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Billie - Robert Cunningham drowned in an accident at No. 9 pit Caprington Colliery.
Alison Seton - Robert Cunningham drowned in an accident at No. 9 pit Caprington Colliery.



From:    Billie
Sent:     11 August 2011
Subject: Where on the current Caprington estate was the Caprington Colliery located


One of my ancestors was an overseer at the Caprington Colliery, c. mid-1800’s. Can you tell me where on the current Caprington estate the Caprington Colliery was located? We are visiting Riccarton in a week and I’d like to see this area.

Death records/obits show that one of my ancestors lived on Laputa Way,  one on Inchgotrick, one on Caprington Row (another row of cottages built for miners) and later Campbell Street, and my gggg granny lived on Academy Street, which is just to the north of that area. I’ve been able to find all of these streets on Google. They attended the Riccarton Parish Church. We will visit the church and graveyard and all of these streets on our upcoming trip to Scotland.

Family lore says that my gggg grandfather of Riccarton worked as a steward on a large local estate (his death record calls him a “master flesher”). I can’t help but think it was the Caprington Estate, since they lived near it and his sons worked in the Caprington mines.

Do you know if the current owners of the Caprington Estate or a local archives might have records of the early Caprington Estate and Collieries?

Thanks,

Billie

I think Caprington Colliery lay just to the north of Laputa Row, a row of cottages built for miners, which was situated on the West side of the Ayr-Kilmarnock road, very close to the junction of the old and new roads, not far from Inchgotrick Farm. The road is now the B7038 which links the new A77 with Riccarton on the south side of Kilmarnock.

Laputa Row, is now just an empty field with no remains of the row visible – It was built after 1857 and demolished before 1913.


For information and records you could try:-
The Muirkirk Museum - 33 Main Street, Muirkirk
www.muirkirk.org.uk/muirkirk-museum.html


The National Records of Scotland, 2 Princes Street Edinburgh
email: enquiries@nas.gov.uk
www.nas.gov.uk/about/where.asp

Mitchell Library in Glasgow
North Street
Glasgow G3 7DN
Phone: 0141 287 2910
Fax: 0141 287 2815
Email: archives@glasgowlife.org.uk
www.mitchelllibrary.org/virtualmitchell


 

From: Alison Seton
Sent: 20 September 2008
Subject: Robert Cunningham drowned in an accident at No. 9 pit Caprington Colliery

Dear Mr Taylor
I've found your site very interesting and informative as I've recently been investigating my own mining ancestry. My ggg grandfather Robert Cunningham (c.1815 - 1855) drowned in an accident at no. 9 pit Caprington Colliery near Kilmarnock, Ayrshire, in 1855 along with two other men. Apparently the official report into the incident (according to www.scottishmining.co.uk ) got his first name wrong and for some reason named him as Alexander Cunningham but he was definitely a Robert. I have his 1855 death certificate which gives a fairly detailed account of the accident at Caprington.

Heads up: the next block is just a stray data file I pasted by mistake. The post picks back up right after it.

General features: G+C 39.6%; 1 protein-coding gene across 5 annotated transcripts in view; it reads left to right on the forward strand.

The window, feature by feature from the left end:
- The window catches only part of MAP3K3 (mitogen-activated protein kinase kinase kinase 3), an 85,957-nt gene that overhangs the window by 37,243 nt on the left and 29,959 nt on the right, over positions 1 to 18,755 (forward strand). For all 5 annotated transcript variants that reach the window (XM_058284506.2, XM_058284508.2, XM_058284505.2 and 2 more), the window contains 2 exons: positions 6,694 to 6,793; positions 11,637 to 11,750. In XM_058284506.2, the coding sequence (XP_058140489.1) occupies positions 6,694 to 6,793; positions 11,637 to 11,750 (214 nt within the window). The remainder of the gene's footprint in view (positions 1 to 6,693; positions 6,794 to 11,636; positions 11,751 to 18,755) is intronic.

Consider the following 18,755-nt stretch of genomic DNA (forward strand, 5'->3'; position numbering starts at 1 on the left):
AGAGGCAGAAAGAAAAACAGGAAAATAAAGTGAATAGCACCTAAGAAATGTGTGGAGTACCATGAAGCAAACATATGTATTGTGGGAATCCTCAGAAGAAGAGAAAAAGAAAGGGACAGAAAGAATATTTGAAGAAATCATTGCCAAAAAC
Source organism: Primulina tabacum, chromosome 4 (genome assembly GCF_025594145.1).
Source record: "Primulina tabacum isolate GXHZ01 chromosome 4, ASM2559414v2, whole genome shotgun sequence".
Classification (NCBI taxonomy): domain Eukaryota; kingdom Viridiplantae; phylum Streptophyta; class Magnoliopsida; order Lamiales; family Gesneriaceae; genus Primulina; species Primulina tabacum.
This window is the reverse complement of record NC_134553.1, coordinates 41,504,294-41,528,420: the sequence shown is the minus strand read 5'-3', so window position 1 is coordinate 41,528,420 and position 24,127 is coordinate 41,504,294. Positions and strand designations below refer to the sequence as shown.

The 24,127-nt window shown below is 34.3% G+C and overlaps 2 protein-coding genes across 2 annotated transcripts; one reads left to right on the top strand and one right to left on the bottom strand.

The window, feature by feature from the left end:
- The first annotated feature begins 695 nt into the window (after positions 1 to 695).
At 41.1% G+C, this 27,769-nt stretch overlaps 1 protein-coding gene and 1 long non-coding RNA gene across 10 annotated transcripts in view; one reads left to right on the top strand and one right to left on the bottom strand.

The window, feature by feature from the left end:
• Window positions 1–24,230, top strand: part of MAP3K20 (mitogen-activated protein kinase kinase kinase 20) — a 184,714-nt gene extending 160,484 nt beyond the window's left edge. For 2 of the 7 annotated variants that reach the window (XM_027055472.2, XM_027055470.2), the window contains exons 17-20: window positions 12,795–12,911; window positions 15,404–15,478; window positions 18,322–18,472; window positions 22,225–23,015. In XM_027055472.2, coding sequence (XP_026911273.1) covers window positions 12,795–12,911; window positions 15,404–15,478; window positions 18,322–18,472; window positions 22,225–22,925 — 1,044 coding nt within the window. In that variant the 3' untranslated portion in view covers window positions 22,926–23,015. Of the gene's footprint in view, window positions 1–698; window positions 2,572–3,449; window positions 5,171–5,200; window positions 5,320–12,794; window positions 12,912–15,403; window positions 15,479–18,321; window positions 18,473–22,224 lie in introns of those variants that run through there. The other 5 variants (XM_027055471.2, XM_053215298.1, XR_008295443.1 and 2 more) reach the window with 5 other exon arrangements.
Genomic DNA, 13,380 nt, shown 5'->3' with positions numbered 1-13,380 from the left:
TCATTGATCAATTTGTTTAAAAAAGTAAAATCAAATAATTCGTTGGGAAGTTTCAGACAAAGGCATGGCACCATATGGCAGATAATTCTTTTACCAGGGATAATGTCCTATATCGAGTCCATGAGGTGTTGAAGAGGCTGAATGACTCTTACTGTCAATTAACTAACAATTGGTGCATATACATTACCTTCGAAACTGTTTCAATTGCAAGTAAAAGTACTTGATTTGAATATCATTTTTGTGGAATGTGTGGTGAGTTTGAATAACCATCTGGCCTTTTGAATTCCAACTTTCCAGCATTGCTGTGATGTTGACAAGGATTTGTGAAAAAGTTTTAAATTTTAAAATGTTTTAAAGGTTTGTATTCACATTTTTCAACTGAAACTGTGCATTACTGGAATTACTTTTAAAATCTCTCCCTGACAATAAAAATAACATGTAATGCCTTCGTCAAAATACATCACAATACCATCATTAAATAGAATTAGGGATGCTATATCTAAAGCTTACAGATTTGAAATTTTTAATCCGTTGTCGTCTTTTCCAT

Kind regards
Alison Seton



Glasgow Herald
Caprington - 19 September 1855
(Glasgow Herald - 21st September 1855)

Melancholy Accident – 3 Lives Lost - An accident of a melancholy and fatal nature occurred on Wednesday about noon, in No 9 Pit, Caprington Colliery, situated near Laputta, whereby three men lost their lives.

The estates of Caprington and Treesbank are separated at the place by the high way between Kilmarnock and Ayr. On the Treesbank estate a pit had been wrought by Mr Whitfield a number of years ago, and was standing waste.

The pit on Caprington is situated within a short distance of the road; and while the workman were engaged at work in one of the rooms, Francis Raeside observed the water bubbling through the coal; he called his two sons, who are but boys, to run and he would follow. In doing so, a little distance from the pit bottom, a rush of wind came and knocked one of the boys down. On rising he looked back and saw his father just as he was overwhelmed by the water which had broken through from the waste pit, and his lamp became extinguished.

The boys ran on till they arrived at the pit bottom, and the alarm was speedily conveyed to all the workings.

Other two men, named Robert Cunningham and William Sim, wrought at the dip where the water came out and were also overcome.

The other men in the pit were speedily conveyed to the pit-mouth; and after a short time the pit was again descended, and the body of Cunningham found within five or six yards from the place he had been working. The other two men, Raeside and Sim, are supposed to have been carried with the water to the dip, where the pit is full, as they have not yet been found.

In examining the room where Raeside wrought, it was found the water had broken through the solid coal, making an aperture of from five to six feet wide. It is supposed the seam of blind coal on Treesbank estate had been wrought considerable beyond the march, as the workmen considered that there was still some distance to work before coming to the march.

Robert Cunningham has left a widow and eight children, Francis Raeside a widow and eight children and William Sim a widow and five children to lament their loss.



Robert Cunningham

left a widow and eight children

Francis Raeside

left a widow and eight children

William Sim

left a widow and five children

 



Pit Terminology - Glossary